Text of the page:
This is from SpaceWeather.com -- News and information about meteor showers, solar flares, auroras, and near-Earth asteroids
site, not sure of the effect this storm will have on the Earth. They are calling it major for the time.
SpaceWeather.com -- News and information about meteor showers, solar flares, auroras, and near-Earth asteroids
ONE DOWN, TWO TO GO: As predicted by analysts at the GSFC Space Weather Lab, the first of three CMEs produced by the recent spate of flare activity reached Earth during the late hours of August 4th. The impact was weak and is not expected to produce strong geomagnetic storms. Two more CMEs are still on the way and, as described below, they may have merged into a single cloud that could produce significant storming when they reach Earth on August 5th around 10:00 UT. A new model of all 3 CMEs is now available; stay tuned for updates.
STRONG SOLAR ACTIVITY: For the third day in a row, active sunspot 1261 has unleashed a significant M-class solar flare. The latest blast at 0357 UT on August 4th registered M9.3 on the Richter Scale of Flares, almost crossing the threshold into X-territory (X-flares are the most powerful kind). The number of energetic protons around Earth has jumped nearly 100-fold as a result of this event.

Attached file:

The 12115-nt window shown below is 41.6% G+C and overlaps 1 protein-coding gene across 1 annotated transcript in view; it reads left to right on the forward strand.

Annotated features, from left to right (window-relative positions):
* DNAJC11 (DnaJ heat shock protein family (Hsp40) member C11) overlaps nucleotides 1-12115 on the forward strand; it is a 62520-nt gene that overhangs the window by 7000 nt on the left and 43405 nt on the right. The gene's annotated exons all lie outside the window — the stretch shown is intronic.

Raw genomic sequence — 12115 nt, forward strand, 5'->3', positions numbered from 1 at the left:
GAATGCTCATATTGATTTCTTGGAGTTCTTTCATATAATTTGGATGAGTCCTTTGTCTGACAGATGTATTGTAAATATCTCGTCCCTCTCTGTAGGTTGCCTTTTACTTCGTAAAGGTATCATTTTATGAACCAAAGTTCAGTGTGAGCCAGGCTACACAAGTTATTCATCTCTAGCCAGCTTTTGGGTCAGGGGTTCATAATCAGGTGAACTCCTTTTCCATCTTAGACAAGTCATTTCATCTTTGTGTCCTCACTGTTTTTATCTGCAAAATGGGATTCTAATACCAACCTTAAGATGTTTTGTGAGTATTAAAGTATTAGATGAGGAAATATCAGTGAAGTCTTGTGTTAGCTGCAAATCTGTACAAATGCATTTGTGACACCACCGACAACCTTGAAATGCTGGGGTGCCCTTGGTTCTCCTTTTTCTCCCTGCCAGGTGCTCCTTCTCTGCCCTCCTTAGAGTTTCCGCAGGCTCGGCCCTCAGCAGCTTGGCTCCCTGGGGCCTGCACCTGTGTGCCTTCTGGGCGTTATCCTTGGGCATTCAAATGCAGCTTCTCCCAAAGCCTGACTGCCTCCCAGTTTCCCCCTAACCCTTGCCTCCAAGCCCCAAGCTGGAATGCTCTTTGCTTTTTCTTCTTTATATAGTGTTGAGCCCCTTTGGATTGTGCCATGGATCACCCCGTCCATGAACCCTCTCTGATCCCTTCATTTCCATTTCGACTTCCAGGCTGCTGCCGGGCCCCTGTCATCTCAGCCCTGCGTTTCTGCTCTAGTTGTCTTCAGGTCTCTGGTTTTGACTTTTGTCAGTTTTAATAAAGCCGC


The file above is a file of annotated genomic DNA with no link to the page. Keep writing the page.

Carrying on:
The eruption propelled a bright coronal mass ejection (CME) toward Earth. Click on the image to view a movie of the expanding cloud recorded by the Solar and Heliospheric Observatory:
Moving at an estimated speed of 1950 km/s, this CME is expected to sweep up an earlier CME already en route. Analysts at the GSFC Space Weather Lab say the combined cloud should reach Earth on August 5th at 10:00 UT plus or minus 7 hours: "The impact on Earth is likely to be major. The estimated maximum geomagnetic activity index level Kp is 7 (Kp ranges from 0 - 9). The flanks of the CME may also impact STEREO A, Mars and Mercury/MESSENGER." High-latitude sky watchers should be alert for auroras.
How Earth is affected by solar storms
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